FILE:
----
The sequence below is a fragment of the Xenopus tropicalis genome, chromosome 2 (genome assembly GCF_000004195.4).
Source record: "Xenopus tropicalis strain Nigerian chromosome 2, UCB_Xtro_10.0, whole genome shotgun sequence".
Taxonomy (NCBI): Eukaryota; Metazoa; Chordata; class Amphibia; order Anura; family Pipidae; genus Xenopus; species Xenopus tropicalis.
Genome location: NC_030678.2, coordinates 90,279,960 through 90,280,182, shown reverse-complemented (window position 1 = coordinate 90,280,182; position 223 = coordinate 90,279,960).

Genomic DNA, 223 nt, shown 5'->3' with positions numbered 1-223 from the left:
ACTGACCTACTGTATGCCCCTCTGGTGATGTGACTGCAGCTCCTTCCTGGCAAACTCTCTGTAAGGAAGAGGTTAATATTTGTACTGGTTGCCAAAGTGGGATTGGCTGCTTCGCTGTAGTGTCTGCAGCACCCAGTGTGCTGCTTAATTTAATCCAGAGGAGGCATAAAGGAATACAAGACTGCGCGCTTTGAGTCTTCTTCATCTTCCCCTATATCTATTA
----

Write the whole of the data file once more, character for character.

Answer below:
The sequence below is a fragment of the Xenopus tropicalis genome, chromosome 2 (genome assembly GCF_000004195.4).
Source record: "Xenopus tropicalis strain Nigerian chromosome 2, UCB_Xtro_10.0, whole genome shotgun sequence".
Taxonomy (NCBI): Eukaryota; Metazoa; Chordata; class Amphibia; order Anura; family Pipidae; genus Xenopus; species Xenopus tropicalis.
Genome location: NC_030678.2, coordinates 90,279,960 through 90,280,182, shown reverse-complemented (window position 1 = coordinate 90,280,182; position 223 = coordinate 90,279,960).

Genomic DNA, 223 nt, shown 5'->3' with positions numbered 1-223 from the left:
ACTGACCTACTGTATGCCCCTCTGGTGATGTGACTGCAGCTCCTTCCTGGCAAACTCTCTGTAAGGAAGAGGTTAATATTTGTACTGGTTGCCAAAGTGGGATTGGCTGCTTCGCTGTAGTGTCTGCAGCACCCAGTGTGCTGCTTAATTTAATCCAGAGGAGGCATAAAGGAATACAAGACTGCGCGCTTTGAGTCTTCTTCATCTTCCCCTATATCTATTA